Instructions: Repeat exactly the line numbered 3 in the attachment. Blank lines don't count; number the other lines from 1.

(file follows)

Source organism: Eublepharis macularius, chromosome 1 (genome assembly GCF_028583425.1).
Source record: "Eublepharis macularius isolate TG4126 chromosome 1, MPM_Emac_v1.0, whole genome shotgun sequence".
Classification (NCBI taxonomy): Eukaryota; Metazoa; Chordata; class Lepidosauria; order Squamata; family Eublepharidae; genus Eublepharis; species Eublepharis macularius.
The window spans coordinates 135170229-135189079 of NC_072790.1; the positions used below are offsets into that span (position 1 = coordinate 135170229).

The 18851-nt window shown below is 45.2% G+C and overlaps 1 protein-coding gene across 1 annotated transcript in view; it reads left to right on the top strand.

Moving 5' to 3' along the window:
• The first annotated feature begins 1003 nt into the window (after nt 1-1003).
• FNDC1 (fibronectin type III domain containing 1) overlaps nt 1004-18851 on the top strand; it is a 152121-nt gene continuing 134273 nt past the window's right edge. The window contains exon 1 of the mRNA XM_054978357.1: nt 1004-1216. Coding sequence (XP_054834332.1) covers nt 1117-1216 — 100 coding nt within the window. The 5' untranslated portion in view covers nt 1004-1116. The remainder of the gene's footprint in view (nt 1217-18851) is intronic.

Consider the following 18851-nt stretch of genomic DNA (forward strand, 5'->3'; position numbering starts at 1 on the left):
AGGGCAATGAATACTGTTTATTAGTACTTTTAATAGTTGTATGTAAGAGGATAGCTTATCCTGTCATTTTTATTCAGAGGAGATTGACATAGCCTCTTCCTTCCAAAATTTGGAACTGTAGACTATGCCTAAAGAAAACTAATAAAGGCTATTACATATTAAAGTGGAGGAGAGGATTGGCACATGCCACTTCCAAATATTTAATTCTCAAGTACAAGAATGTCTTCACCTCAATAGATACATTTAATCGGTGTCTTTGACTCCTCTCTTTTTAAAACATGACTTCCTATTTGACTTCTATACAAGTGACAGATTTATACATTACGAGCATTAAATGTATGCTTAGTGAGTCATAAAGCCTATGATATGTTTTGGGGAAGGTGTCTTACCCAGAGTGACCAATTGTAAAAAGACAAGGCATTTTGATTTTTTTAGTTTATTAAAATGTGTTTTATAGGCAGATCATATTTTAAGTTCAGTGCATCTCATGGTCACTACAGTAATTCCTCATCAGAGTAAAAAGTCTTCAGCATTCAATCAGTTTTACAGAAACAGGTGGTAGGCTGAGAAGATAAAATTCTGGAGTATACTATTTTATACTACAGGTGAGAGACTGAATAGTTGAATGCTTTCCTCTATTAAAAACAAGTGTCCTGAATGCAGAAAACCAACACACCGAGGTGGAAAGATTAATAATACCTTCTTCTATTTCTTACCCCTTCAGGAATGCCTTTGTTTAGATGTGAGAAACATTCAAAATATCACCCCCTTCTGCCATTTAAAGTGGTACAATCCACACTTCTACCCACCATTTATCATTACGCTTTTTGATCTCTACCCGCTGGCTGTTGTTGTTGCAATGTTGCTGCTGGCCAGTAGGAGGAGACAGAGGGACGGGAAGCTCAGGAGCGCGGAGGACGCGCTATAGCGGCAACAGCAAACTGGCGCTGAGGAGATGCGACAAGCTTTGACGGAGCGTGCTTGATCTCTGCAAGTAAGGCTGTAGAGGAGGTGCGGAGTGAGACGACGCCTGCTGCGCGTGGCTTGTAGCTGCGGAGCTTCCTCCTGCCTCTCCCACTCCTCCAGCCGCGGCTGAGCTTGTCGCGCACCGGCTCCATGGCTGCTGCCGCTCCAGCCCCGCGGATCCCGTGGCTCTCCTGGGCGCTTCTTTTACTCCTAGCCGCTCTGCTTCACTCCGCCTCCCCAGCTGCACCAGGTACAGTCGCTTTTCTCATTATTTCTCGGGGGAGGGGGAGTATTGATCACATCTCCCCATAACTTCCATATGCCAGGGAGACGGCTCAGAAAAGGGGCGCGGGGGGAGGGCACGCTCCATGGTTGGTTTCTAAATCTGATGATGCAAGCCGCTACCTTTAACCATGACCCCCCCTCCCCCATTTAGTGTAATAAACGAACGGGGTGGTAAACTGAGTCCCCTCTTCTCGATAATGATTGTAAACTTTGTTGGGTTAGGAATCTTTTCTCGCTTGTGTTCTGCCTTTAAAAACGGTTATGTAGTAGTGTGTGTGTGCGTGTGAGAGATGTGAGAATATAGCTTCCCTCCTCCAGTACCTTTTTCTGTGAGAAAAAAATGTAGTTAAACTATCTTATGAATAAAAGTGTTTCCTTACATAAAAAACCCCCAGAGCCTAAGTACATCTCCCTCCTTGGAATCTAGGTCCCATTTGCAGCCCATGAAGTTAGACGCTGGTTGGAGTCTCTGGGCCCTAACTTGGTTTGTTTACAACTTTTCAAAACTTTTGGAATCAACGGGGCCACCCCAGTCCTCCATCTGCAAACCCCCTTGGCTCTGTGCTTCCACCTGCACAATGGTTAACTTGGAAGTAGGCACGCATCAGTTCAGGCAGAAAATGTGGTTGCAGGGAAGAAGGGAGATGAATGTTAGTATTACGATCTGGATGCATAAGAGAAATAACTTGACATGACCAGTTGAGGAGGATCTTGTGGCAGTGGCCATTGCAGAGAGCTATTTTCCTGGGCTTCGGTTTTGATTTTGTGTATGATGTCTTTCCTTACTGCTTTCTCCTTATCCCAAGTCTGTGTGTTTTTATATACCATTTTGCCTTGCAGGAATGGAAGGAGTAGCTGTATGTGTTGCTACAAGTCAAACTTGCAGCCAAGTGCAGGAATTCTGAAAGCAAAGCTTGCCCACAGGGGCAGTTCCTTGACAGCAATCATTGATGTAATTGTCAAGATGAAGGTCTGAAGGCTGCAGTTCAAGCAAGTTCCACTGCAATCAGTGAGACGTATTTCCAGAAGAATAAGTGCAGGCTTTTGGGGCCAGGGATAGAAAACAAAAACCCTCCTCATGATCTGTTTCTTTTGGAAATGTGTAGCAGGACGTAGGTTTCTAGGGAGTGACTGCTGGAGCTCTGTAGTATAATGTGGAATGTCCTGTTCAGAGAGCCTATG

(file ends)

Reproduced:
Classification (NCBI taxonomy): Eukaryota; Metazoa; Chordata; class Lepidosauria; order Squamata; family Eublepharidae; genus Eublepharis; species Eublepharis macularius.